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Chandra Bozelko: What would MLK think of bail reform?

Chandra Bozelko
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Daily Comet

Finally Fire Drill Fridays are over. In the 14 Fridays since Oct. 11, activist Jane Fonda led hundreds of people to be arrested as they protested what they deem the federal government’s insufficient response to climate change.

None of these collars seemed to have made a difference, most likely because bail reform has drained civil disobedience of its power.

In the United States, the tradition of civil disobedience is best exemplified and explained by transcendentalist writer Henry David Thoreau and civil rights leader Martin Luther King Jr. In separate centuries, local governments jailed them for acts of protest, experiences that led each to author a treatise on civil disobedience - “On the Duty of Civil Disobedience” for Thoreau and “Letter from Birmingham Jail” for King - that instruct rallies and sit-ins to this day.

When Thoreau was taken in for his protest of slavery and the Mexican-American War - failing to fork over any tax payments - someone satisfied his bill to release him, infuriating him at his shortened stint; he wanted to stay longer than one night.

King’s experience was similar. When convicted of disobeying a police order and fined $14 in 1958, King wanted to spend 14 days in jail rather than capitulate to what he saw as an unjust order. King wasn’t even allowed inside the jail after Montogomery, Alabama, Police Commissioner Clyde Sellers undercut him and paid his tab, much to King’s dismay.

When King was jailed in Birmingham in 1963, the place where he penned the defense of righteous rule breaking, he didn’t want to leave, even after eight days in solitary confinement. A wealthy businessman bonded him out, against King’s wishes. Luckily King finished the famous missive before that, because “Letter from a Birmingham Motel” loses its cachet.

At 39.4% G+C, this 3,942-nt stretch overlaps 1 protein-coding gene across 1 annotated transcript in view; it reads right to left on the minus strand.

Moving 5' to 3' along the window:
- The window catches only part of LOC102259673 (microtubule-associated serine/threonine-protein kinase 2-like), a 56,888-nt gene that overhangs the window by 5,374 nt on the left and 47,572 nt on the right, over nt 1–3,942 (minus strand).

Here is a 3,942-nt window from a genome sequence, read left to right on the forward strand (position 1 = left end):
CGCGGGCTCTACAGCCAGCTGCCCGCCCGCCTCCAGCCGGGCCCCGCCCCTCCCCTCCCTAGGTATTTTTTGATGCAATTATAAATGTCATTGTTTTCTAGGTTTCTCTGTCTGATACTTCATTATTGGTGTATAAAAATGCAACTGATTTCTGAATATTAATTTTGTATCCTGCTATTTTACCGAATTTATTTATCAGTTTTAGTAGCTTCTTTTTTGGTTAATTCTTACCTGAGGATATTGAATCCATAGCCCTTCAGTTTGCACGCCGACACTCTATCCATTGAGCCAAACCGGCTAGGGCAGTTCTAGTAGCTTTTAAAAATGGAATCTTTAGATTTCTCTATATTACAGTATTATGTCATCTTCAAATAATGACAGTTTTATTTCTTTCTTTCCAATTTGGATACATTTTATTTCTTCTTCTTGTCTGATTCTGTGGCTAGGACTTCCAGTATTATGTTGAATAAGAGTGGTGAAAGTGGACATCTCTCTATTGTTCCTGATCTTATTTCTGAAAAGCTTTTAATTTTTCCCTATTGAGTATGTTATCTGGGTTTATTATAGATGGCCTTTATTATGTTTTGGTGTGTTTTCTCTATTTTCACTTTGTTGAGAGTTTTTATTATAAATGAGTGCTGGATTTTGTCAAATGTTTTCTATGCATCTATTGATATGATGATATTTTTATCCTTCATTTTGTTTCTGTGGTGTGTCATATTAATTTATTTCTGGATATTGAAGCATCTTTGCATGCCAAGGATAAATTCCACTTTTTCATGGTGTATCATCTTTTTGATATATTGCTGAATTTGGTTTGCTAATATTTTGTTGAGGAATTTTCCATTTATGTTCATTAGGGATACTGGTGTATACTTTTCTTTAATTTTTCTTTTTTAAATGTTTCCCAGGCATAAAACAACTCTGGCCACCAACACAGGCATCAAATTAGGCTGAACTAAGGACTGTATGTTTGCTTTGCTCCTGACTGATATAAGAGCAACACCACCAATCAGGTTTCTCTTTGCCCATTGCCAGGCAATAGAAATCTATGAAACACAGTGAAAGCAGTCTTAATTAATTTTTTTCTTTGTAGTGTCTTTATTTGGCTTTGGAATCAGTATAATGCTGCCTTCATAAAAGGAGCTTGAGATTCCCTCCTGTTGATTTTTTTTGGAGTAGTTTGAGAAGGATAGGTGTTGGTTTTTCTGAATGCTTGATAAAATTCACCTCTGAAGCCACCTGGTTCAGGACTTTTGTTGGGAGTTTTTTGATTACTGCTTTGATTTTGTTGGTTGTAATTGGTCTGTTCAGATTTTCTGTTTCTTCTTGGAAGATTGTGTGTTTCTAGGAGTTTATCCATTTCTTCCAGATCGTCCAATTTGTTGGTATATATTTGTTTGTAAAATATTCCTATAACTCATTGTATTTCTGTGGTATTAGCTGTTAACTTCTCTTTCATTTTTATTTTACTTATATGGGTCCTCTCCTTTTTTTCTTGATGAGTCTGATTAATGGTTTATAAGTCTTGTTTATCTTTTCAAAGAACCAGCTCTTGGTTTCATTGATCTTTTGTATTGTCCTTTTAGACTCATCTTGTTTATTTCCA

Both Thoreau and King knew that their “no” to the condition they protested through criminal offense was only as good as their “yes” to the consequence for it. The bigger the penalty, the more profound the protest. That is, going to jail makes a bigger point. That’s why King once said he was proud of his crime of civil disobedience.

With the exception of Fonda, who spent one night in a Washington D.C. jail after her fourth arrest in as many weeks, the Fire Drillers were processed and released, courtesy of bail reform that was enacted in 1992, decades before the elimination of cash bail entered popular public discourse.

Like the new laws in New York and New Jersey, no money is required for a majority of charges in D.C.; the presumption of release applies to everyone, even protesters who need at least a pinch of punishment to maintain credibility as real rabble rousers. That it’s almost impossible to be held in custody after intentionally defying the law in protest probably would have flummoxed both Thoreau and King.

Proper civil disobedience is usually non-violent. It doesn’t normally subject disobedients to long sentences or high bonds. Even under oppressive bail schemes, no one - especially celebs - was likely to serve much time at all.

But to make their points, and to honor the tradition of civil disobedience, they should have served a little. True sacrifice stings.

Make no mistake; I support bail reform. I think it’s especially wasteful to lock up people who act out of an excess of conscience rather than a lack of one. And I don’t think that the fact an unyielding pretrial detention system might be necessary to meaningful civil disobedience provides sufficient reason to keep it. I bet Thoreau and King would have approved of these legislative changes to pretrial release if they had lived to witness them.

But they wouldn’t deny, now that bail reform is in place in several jurisdictions, that civil disobedience loses its bravery and its impact in those places. When the Roman poet Juvenal advised people to “Dare to do things worthy of imprisonment if you mean to be of consequence,” incarceration was a likely result of crime, as principled as it may have been. When even short jail terms aren’t on the table, civil disobedience is destined to be inconsequential.

Chandra Bozelko writes the award-winning blog Prison Diaries. You can follow her on Twitter at @ChandraBozelko and email her at outlawcolumn@gmail.com.